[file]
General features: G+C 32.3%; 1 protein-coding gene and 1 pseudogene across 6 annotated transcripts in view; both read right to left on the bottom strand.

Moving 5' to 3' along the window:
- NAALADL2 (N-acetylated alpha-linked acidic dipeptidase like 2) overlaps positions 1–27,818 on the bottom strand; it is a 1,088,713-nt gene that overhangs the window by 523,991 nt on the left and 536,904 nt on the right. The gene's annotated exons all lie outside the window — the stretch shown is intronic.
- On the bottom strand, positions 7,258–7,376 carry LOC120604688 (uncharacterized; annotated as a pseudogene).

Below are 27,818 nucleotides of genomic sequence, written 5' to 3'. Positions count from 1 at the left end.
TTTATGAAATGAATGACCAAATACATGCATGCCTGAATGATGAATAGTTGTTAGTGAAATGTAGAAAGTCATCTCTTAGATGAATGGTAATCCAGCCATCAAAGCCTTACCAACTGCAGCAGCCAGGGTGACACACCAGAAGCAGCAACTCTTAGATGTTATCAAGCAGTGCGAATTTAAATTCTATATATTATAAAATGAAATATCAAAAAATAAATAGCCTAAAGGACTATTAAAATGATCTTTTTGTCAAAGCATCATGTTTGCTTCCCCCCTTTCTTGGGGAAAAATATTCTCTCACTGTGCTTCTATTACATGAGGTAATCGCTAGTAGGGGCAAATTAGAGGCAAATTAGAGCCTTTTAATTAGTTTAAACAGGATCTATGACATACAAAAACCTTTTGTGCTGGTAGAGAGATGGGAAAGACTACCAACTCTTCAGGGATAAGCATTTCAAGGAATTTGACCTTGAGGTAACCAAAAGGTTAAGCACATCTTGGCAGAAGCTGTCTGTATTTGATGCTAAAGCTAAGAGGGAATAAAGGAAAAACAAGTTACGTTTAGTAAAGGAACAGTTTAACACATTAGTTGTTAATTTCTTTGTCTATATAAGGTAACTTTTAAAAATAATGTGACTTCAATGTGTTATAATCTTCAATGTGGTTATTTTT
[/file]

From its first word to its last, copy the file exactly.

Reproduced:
General features: G+C 32.3%; 1 protein-coding gene and 1 pseudogene across 6 annotated transcripts in view; both read right to left on the bottom strand.

Moving 5' to 3' along the window:
- NAALADL2 (N-acetylated alpha-linked acidic dipeptidase like 2) overlaps positions 1–27,818 on the bottom strand; it is a 1,088,713-nt gene that overhangs the window by 523,991 nt on the left and 536,904 nt on the right. The gene's annotated exons all lie outside the window — the stretch shown is intronic.
- On the bottom strand, positions 7,258–7,376 carry LOC120604688 (uncharacterized; annotated as a pseudogene).

Below are 27,818 nucleotides of genomic sequence, written 5' to 3'. Positions count from 1 at the left end.
TTTATGAAATGAATGACCAAATACATGCATGCCTGAATGATGAATAGTTGTTAGTGAAATGTAGAAAGTCATCTCTTAGATGAATGGTAATCCAGCCATCAAAGCCTTACCAACTGCAGCAGCCAGGGTGACACACCAGAAGCAGCAACTCTTAGATGTTATCAAGCAGTGCGAATTTAAATTCTATATATTATAAAATGAAATATCAAAAAATAAATAGCCTAAAGGACTATTAAAATGATCTTTTTGTCAAAGCATCATGTTTGCTTCCCCCCTTTCTTGGGGAAAAATATTCTCTCACTGTGCTTCTATTACATGAGGTAATCGCTAGTAGGGGCAAATTAGAGGCAAATTAGAGCCTTTTAATTAGTTTAAACAGGATCTATGACATACAAAAACCTTTTGTGCTGGTAGAGAGATGGGAAAGACTACCAACTCTTCAGGGATAAGCATTTCAAGGAATTTGACCTTGAGGTAACCAAAAGGTTAAGCACATCTTGGCAGAAGCTGTCTGTATTTGATGCTAAAGCTAAGAGGGAATAAAGGAAAAACAAGTTACGTTTAGTAAAGGAACAGTTTAACACATTAGTTGTTAATTTCTTTGTCTATATAAGGTAACTTTTAAAAATAATGTGACTTCAATGTGTTATAATCTTCAATGTGGTTATTTTT